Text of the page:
Executive Summary 

Bats and their roosts are protected by Irish and EU law. 

There are nine resident species of bats in Ireland, each with its own lifestyle and habitat requirements. They use a wide variety of roosts, including buildings of all sorts, trees and underground places. 

All nine bat species are protected under Annex IV of the Habitats Directive. One species, the lesser horseshoe bat, is also included on Annex II and Special Areas of Conservation have been designated to ensure the protection of its important breeding, roosting and foraging areas. 

Many bat roosts are used only seasonally as bats have different roosting requirements at different times of the year. During the summer, females of all species gather in colonies to give birth and rear their young; these maternity roosts are often in places warmed by the sun. During the winter bats hibernate, usually in places that are sheltered from extremes of temperature. 

When planning a development it is advisable to check for the presence of bats as early as possible so that any planning and licensing issues can be addressed before resources are committed. Bat surveys require specialist knowledge and equipment. 

Planning and licencing authorities are required to take account of the presence of protected species, including bats, when considering applications and may refuse applications on the grounds of adverse effects on these species or if an assessment of the impact of the development on protected species is inadequate. Conditions may be attached to the permission/licence to ensure that the conservation status of protected species is maintained. 

A grant of planning permission does not constitute a licence or permit to disturb bats or interfere with their breeding or resting places. 

A derogation licence (under the EC (Birds and Natural Habitats) Regulations 2011-2021) can permit actions affecting bats or their roosts that would normally be prohibited by law. Application for such a licence may be made to the Minister for Housing, Local Government and Heritage through the National Parks and Wildlife Service (NPWS) of the Department. The applicant must demonstrate that there is no satisfactory alternative, that the reason for the derogation is one of those listed in the legislation and that the action will not adversely affect the favourable conservation status of the bats. Each case is considered on its particular circumstances, and an application may be refused.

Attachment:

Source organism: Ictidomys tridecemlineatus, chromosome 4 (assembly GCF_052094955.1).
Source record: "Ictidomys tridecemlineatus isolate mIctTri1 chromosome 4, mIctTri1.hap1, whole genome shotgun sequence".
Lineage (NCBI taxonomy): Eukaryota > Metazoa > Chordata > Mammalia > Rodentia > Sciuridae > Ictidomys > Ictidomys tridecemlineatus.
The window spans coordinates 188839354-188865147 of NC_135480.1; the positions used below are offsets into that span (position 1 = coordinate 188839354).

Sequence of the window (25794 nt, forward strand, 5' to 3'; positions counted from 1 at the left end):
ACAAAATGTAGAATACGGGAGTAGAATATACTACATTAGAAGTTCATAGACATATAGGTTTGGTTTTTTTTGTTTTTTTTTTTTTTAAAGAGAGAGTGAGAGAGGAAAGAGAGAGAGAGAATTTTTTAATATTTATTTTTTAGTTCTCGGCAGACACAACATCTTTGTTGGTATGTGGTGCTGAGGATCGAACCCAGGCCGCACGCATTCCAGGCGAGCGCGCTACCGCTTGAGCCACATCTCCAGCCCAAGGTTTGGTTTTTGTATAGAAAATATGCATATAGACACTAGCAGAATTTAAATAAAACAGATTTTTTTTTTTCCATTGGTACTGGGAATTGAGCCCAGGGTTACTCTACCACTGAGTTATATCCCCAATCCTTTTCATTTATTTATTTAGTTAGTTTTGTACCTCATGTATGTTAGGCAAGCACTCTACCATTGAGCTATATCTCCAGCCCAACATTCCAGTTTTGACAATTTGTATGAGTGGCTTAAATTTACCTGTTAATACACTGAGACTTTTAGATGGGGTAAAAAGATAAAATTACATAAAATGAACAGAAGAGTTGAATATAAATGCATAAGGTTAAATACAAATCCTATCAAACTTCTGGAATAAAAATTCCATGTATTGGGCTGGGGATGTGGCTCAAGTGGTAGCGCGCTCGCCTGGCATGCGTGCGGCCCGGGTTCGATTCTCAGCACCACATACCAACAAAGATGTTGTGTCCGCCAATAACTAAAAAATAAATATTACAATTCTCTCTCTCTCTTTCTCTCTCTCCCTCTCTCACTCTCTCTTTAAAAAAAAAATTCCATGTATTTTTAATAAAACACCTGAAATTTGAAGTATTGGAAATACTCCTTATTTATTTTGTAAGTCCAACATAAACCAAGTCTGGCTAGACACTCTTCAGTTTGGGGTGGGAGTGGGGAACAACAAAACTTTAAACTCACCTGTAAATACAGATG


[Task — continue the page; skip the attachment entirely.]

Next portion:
Mitigation to reduce the impact of development is generally a condition of any licence issued. Mitigation measures will be proportionate to the impact and may require e.g. particular timing of operations, use of certain materials, and protection of existing roosts. Compensatory measures e.g. the creation of new roosts to replace ones being lost, may also be required. In some cases, a considerable period of time may be required to carry out this work. Follow up monitoring of the effectiveness of the measures is usually required. 

The protected species legislation applies independently of planning permission and other consents, so licences may be necessary for operations that affect bats but do not require other permissions. 

The Department of Housing, Local Government and Heritage strongly advises developers to seek the services of a professional ecological consultant with appropriate knowledge, experience and expertise in assessing bat populations when contemplating a development proposal that may affect bats or their roosts. 

This document gives generic technical advice on assessing impacts and developing mitigation plans. It does not give a comprehensive explanation of the legislation or provide legal advice. 


  • Marnell, F. et al. (2022). Bat Mitigation Guidelines for Ireland v2. Irish Wildlife Manuals, No. 134. National Parks and Wildlife Service, Department of Housing, Local Government and Heritage, Ireland. [PDF]

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